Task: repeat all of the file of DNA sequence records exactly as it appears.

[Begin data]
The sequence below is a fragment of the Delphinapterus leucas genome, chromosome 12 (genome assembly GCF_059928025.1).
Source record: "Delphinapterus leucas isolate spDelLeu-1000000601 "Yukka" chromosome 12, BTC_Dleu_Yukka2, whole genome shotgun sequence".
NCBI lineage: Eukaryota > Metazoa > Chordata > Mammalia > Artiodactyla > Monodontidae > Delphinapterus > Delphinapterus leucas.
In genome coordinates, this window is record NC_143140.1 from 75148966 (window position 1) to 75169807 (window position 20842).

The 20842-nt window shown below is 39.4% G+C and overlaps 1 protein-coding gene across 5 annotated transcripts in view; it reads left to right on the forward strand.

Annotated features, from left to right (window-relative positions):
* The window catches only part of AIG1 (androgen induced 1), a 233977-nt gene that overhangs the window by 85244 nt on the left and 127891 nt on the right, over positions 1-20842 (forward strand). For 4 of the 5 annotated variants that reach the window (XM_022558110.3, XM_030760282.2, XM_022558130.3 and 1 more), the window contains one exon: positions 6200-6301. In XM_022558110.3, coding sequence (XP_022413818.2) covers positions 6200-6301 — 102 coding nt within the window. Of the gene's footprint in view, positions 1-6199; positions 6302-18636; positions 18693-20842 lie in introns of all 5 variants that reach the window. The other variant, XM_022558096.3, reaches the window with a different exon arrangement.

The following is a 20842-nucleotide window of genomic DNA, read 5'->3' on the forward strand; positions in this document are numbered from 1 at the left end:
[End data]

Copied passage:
The sequence below is a fragment of the Delphinapterus leucas genome, chromosome 12 (genome assembly GCF_059928025.1).
Source record: "Delphinapterus leucas isolate spDelLeu-1000000601 "Yukka" chromosome 12, BTC_Dleu_Yukka2, whole genome shotgun sequence".
NCBI lineage: Eukaryota > Metazoa > Chordata > Mammalia > Artiodactyla > Monodontidae > Delphinapterus > Delphinapterus leucas.
In genome coordinates, this window is record NC_143140.1 from 75148966 (window position 1) to 75169807 (window position 20842).

The 20842-nt window shown below is 39.4% G+C and overlaps 1 protein-coding gene across 5 annotated transcripts in view; it reads left to right on the forward strand.

Annotated features, from left to right (window-relative positions):
* The window catches only part of AIG1 (androgen induced 1), a 233977-nt gene that overhangs the window by 85244 nt on the left and 127891 nt on the right, over positions 1-20842 (forward strand). For 4 of the 5 annotated variants that reach the window (XM_022558110.3, XM_030760282.2, XM_022558130.3 and 1 more), the window contains one exon: positions 6200-6301. In XM_022558110.3, coding sequence (XP_022413818.2) covers positions 6200-6301 — 102 coding nt within the window. Of the gene's footprint in view, positions 1-6199; positions 6302-18636; positions 18693-20842 lie in introns of all 5 variants that reach the window. The other variant, XM_022558096.3, reaches the window with a different exon arrangement.

The following is a 20842-nucleotide window of genomic DNA, read 5'->3' on the forward strand; positions in this document are numbered from 1 at the left end: